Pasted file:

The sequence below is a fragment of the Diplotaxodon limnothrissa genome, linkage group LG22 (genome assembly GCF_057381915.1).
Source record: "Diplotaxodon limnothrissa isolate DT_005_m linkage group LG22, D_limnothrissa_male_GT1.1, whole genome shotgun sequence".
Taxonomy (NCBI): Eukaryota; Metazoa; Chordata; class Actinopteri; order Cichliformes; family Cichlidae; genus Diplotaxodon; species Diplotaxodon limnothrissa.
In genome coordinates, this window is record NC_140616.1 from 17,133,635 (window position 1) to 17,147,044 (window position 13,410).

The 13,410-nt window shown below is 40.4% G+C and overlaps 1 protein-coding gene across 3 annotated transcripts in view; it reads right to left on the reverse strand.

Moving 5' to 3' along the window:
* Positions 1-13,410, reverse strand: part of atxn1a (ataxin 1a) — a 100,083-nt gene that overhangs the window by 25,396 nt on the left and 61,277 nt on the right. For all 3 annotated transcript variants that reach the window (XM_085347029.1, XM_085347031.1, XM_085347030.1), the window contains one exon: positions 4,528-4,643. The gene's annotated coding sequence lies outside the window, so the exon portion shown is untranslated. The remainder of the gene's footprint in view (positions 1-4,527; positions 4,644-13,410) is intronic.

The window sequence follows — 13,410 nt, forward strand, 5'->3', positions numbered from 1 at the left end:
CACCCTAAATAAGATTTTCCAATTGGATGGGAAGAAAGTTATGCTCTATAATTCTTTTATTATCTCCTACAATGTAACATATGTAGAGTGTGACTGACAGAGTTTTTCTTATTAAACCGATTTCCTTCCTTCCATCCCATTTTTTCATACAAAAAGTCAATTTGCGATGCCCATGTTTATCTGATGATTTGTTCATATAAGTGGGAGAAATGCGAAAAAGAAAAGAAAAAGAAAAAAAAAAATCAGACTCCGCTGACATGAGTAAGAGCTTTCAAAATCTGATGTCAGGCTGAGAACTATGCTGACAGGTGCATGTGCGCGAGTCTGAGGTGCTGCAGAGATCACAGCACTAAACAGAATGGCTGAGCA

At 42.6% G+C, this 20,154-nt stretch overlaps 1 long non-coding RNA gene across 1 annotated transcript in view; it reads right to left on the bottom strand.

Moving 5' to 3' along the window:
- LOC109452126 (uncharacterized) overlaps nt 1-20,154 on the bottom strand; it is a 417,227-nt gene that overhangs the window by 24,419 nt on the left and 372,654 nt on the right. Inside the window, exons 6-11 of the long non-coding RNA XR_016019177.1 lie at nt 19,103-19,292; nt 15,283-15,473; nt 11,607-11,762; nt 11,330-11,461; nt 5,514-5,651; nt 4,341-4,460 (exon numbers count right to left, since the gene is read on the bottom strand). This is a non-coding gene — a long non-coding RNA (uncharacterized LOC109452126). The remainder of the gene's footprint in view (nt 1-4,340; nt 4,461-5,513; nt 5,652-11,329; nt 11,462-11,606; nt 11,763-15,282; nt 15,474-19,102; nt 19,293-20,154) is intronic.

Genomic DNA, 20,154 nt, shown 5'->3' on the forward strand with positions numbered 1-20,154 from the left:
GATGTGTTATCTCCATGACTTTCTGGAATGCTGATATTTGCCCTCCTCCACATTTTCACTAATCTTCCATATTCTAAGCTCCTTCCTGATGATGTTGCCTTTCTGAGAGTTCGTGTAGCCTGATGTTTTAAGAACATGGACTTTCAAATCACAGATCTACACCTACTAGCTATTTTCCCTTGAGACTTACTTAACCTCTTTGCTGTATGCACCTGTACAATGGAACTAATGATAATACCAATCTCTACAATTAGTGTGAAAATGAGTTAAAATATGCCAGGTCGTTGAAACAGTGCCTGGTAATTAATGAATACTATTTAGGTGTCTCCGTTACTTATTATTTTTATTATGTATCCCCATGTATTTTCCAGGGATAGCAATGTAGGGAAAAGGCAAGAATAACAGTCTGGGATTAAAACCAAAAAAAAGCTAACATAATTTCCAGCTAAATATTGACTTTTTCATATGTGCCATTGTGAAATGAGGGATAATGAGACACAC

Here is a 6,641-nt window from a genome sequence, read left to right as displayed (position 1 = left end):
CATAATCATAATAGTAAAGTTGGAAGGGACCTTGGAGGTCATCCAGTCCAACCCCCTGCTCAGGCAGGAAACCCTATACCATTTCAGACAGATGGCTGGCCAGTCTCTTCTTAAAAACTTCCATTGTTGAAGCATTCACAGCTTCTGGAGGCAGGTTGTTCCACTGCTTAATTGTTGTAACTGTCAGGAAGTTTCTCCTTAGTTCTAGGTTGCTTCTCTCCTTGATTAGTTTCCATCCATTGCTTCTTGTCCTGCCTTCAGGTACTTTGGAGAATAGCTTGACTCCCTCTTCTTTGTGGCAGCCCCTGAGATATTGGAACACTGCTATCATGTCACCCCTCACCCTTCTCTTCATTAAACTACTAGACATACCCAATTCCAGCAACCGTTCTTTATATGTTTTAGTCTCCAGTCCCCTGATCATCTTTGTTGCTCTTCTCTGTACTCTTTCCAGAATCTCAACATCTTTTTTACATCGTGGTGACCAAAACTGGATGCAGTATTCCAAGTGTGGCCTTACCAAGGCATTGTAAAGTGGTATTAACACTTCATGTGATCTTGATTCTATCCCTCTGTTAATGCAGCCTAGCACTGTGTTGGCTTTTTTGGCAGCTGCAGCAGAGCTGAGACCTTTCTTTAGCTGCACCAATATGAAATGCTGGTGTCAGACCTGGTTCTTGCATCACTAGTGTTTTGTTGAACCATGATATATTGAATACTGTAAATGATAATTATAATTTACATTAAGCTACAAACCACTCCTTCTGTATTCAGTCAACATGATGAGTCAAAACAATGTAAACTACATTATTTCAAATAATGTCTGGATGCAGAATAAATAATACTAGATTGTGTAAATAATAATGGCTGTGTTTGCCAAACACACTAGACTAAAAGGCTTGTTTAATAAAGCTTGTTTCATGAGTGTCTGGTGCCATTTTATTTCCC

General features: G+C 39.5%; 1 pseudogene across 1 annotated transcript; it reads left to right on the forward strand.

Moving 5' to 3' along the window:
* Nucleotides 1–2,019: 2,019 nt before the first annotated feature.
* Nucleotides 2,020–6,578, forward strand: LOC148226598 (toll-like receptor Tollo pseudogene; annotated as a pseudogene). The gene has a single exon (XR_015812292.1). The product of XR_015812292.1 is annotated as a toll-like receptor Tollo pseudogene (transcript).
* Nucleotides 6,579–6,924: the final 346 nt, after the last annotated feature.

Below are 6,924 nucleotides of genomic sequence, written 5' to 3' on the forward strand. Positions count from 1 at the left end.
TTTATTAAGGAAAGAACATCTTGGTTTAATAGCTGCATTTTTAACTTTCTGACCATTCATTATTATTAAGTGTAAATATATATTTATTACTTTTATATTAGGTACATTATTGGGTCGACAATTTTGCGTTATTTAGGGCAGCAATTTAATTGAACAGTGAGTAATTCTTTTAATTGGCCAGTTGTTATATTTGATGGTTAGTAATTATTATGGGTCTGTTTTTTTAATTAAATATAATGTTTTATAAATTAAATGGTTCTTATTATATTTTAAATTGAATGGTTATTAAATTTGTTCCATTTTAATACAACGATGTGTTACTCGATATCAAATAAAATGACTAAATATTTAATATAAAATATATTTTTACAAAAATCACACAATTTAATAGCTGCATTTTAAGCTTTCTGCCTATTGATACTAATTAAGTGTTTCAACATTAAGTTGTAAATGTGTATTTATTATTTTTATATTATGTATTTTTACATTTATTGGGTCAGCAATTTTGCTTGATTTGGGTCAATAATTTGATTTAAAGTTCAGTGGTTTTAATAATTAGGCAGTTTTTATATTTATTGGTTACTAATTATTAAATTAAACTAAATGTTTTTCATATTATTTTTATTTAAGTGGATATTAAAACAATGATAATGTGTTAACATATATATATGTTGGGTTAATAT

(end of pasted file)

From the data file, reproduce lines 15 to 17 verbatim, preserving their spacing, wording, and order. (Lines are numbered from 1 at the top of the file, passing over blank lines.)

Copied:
Here is a 6,641-nt window from a genome sequence, read left to right as displayed (position 1 = left end):
CATAATCATAATAGTAAAGTTGGAAGGGACCTTGGAGGTCATCCAGTCCAACCCCCTGCTCAGGCAGGAAACCCTATACCATTTCAGACAGATGGCTGGCCAGTCTCTTCTTAAAAACTTCCATTGTTGAAGCATTCACAGCTTCTGGAGGCAGGTTGTTCCACTGCTTAATTGTTGTAACTGTCAGGAAGTTTCTCCTTAGTTCTAGGTTGCTTCTCTCCTTGATTAGTTTCCATCCATTGCTTCTTGTCCTGCCTTCAGGTACTTTGGAGAATAGCTTGACTCCCTCTTCTTTGTGGCAGCCCCTGAGATATTGGAACACTGCTATCATGTCACCCCTCACCCTTCTCTTCATTAAACTACTAGACATACCCAATTCCAGCAACCGTTCTTTATATGTTTTAGTCTCCAGTCCCCTGATCATCTTTGTTGCTCTTCTCTGTACTCTTTCCAGAATCTCAACATCTTTTTTACATCGTGGTGACCAAAACTGGATGCAGTATTCCAAGTGTGGCCTTACCAAGGCATTGTAAAGTGGTATTAACACTTCATGTGATCTTGATTCTATCCCTCTGTTAATGCAGCCTAGCACTGTGTTGGCTTTTTTGGCAGCTGCAGCAGAGCTGAGACCTTTCTTTAGCTGCACCAATATGAAATGCTGGTGTCAGACCTGGTTCTTGCATCACTAGTGTTTTGTTGAACCATGATATATTGAATACTGTAAATGATAATTATAATTTACATTAAGCTACAAACCACTCCTTCTGTATTCAGTCAACATGATGAGTCAAAACAATGTAAACTACATTATTTCAAATAATGTCTGGATGCAGAATAAATAATACTAGATTGTGTAAATAATAATGGCTGTGTTTGCCAAACACACTAGACTAAAAGGCTTGTTTAATAAAGCTTGTTTCATGAGTGTCTGGTGCCATTTTATTTCCC

General features: G+C 39.5%; 1 pseudogene across 1 annotated transcript; it reads left to right on the forward strand.